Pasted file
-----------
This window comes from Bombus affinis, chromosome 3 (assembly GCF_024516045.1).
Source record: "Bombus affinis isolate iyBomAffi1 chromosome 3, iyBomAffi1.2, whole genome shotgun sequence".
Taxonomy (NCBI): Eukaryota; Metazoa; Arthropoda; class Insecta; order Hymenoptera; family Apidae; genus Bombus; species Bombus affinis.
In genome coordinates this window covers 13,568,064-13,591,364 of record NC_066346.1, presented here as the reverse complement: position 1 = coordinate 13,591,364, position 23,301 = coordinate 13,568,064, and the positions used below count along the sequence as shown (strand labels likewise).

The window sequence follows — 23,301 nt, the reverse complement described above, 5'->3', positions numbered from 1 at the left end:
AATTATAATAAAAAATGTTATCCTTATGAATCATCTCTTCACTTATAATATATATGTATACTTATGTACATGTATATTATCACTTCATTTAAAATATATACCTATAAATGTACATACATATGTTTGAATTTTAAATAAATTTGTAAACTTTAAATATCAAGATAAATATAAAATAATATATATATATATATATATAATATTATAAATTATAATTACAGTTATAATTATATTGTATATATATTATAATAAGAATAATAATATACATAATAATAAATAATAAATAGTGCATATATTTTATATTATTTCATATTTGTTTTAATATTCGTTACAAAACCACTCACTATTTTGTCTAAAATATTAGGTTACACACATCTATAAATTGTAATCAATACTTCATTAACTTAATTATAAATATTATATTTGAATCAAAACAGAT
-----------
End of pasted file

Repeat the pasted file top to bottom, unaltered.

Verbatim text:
This window comes from Bombus affinis, chromosome 3 (assembly GCF_024516045.1).
Source record: "Bombus affinis isolate iyBomAffi1 chromosome 3, iyBomAffi1.2, whole genome shotgun sequence".
Taxonomy (NCBI): Eukaryota; Metazoa; Arthropoda; class Insecta; order Hymenoptera; family Apidae; genus Bombus; species Bombus affinis.
In genome coordinates this window covers 13,568,064-13,591,364 of record NC_066346.1, presented here as the reverse complement: position 1 = coordinate 13,591,364, position 23,301 = coordinate 13,568,064, and the positions used below count along the sequence as shown (strand labels likewise).

The window sequence follows — 23,301 nt, the reverse complement described above, 5'->3', positions numbered from 1 at the left end:
AATTATAATAAAAAATGTTATCCTTATGAATCATCTCTTCACTTATAATATATATGTATACTTATGTACATGTATATTATCACTTCATTTAAAATATATACCTATAAATGTACATACATATGTTTGAATTTTAAATAAATTTGTAAACTTTAAATATCAAGATAAATATAAAATAATATATATATATATATATATAATATTATAAATTATAATTACAGTTATAATTATATTGTATATATATTATAATAAGAATAATAATATACATAATAATAAATAATAAATAGTGCATATATTTTATATTATTTCATATTTGTTTTAATATTCGTTACAAAACCACTCACTATTTTGTCTAAAATATTAGGTTACACACATCTATAAATTGTAATCAATACTTCATTAACTTAATTATAAATATTATATTTGAATCAAAACAGAT